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Ed Harries, executive director for the Tennessee State Veterans' Home, discusses concept designs for a proposed 108-bed facility with members of the Southeast Tennessee Veterans Home Council.

CLEVELAND, Tenn. -- Conceptual design plans for a proposed 108-bed veterans home in South Cleveland have been unveiled, marking a major milestone in an effort that dates back more than 10 years.

In a meeting this week at the Cleveland Regional Jetport, state officials discussed the project with nearly two dozen members of the Southeast Tennessee Veterans Home Council.

"It's a brighter day," said state Veterans Affairs Commissioner Many-Bears Grinder. She was recalling a serious setback in November 2013 when state officials feared the site donated for the project was the wrong shape and size.

With those challenges overcome through the cooperation of local government, veterans, donors and the community, the veterans home is closer to becoming a reality, Grinder said.

"You've got a community that loves and supports its veterans, and we refuse to quit," said Mark Hall, co-chairman of the veterans home panel.

In the conceptual designs, the home's aesthetics are intended to match the community's culture, using a lot of wood, stone and glass elements, said Ed Harries, executive director of the Tennessee State Veterans Home.

Harries said the chalet-like appearance of the Cleveland Regional Jetport terminal actually served as inspiration for the facility's concept.

Site plans call for nine houses with a "cabin/lodge type of feel," said Gregory Lusk, an architectural consultant with The Lewis Group. Each house will contain 12 private rooms.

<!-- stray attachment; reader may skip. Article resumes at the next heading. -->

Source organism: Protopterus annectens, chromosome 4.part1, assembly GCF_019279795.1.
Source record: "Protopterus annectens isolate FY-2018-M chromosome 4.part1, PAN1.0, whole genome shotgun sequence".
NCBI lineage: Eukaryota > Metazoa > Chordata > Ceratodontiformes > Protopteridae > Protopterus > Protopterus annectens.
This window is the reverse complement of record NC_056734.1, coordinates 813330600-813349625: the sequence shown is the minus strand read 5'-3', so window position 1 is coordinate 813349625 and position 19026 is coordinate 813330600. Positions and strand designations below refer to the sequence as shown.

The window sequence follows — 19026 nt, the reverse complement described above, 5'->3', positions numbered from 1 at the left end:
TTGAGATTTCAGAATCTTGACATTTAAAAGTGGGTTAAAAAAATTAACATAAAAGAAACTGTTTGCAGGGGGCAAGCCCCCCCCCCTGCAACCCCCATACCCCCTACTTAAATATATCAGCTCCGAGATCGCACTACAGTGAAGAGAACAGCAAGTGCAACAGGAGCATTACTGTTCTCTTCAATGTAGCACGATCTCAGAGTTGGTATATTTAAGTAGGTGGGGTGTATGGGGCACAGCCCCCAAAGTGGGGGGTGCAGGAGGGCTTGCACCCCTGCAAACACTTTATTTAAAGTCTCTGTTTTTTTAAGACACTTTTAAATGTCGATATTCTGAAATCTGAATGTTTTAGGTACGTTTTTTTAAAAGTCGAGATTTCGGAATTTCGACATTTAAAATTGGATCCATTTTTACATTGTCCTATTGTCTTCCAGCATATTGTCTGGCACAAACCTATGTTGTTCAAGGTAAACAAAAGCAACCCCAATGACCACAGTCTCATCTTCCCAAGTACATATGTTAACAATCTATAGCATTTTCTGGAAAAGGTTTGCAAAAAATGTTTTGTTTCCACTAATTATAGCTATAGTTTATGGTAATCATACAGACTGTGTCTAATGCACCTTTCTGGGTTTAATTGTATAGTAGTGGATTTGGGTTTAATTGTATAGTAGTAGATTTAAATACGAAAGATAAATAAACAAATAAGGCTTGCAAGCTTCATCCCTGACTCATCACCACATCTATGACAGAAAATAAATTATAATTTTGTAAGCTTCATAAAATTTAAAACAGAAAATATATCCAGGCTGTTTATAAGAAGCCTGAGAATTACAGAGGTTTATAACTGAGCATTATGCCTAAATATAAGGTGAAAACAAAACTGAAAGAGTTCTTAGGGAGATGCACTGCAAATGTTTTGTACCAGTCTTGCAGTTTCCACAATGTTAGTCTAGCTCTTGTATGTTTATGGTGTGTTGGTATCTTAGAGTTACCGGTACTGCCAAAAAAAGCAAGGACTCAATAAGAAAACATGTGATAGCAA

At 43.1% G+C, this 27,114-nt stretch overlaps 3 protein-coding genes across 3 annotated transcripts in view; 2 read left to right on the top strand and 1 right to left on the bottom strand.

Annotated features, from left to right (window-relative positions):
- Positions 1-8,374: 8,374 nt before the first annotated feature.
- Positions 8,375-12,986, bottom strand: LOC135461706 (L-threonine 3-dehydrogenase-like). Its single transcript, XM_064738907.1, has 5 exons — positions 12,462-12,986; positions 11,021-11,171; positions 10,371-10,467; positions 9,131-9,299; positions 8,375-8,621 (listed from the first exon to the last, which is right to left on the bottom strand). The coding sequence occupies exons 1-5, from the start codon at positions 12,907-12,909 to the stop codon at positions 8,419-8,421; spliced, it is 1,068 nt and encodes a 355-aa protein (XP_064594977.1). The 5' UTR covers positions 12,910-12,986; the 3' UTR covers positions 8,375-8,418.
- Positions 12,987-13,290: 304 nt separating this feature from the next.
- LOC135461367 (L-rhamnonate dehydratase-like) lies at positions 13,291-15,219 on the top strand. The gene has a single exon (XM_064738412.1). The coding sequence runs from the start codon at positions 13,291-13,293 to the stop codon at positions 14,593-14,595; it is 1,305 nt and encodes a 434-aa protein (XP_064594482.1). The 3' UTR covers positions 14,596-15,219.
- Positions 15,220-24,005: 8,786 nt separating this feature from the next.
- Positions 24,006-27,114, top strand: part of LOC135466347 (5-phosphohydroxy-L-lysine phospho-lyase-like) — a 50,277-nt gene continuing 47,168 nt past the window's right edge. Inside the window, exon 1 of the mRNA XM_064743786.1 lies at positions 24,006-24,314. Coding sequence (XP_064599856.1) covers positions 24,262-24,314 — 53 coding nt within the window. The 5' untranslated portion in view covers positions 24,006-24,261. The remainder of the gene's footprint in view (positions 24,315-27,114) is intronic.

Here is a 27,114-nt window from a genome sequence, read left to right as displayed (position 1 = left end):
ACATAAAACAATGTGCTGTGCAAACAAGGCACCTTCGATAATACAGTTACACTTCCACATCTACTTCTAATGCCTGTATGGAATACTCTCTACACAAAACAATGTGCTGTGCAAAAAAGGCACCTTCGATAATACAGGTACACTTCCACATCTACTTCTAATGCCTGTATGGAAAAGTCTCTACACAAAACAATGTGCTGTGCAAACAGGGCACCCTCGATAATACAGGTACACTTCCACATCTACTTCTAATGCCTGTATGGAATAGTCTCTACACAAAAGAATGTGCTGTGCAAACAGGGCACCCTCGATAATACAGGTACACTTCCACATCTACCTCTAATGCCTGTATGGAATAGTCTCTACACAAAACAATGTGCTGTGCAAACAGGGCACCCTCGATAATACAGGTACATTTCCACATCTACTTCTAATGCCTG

Amenities include a bistro, a plaza with an outdoor fireplace, green space and a community center, he said.

The veterans home will be a skilled nursing facility with rehabilitative and therapeutic programs, said Harries.

"I'm very encouraged by the design," said Larry McDaris, director of Bradley County's veterans service office. "It's very fitting for our area and it's going to be something we can all be proud of."

Officials also asked when they might get a green light -- and more than $32 million in federal funding-- to build the home.

Grinder said she does not expect it will happen this year. Only about $85 million has been available for all veterans homes' construction in recent budget cycles, she said, down from $250 million a few years ago.

The key is having everything in place, from local funding to site preparation, when the federal money comes through, she said.

The project already has the donated land and $7 million committed locally, officials said. Bradley County and Cleveland have each committed $2 million to the project and an anonymous donor has committed $3 million, thus covering the local cost match required for the federal money.

Paul Leach is based in Cleveland. Email him at paul.leach.press@gmail.com.

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After more than 10 years of planning, South Cleveland may be about to get a new veterans home.
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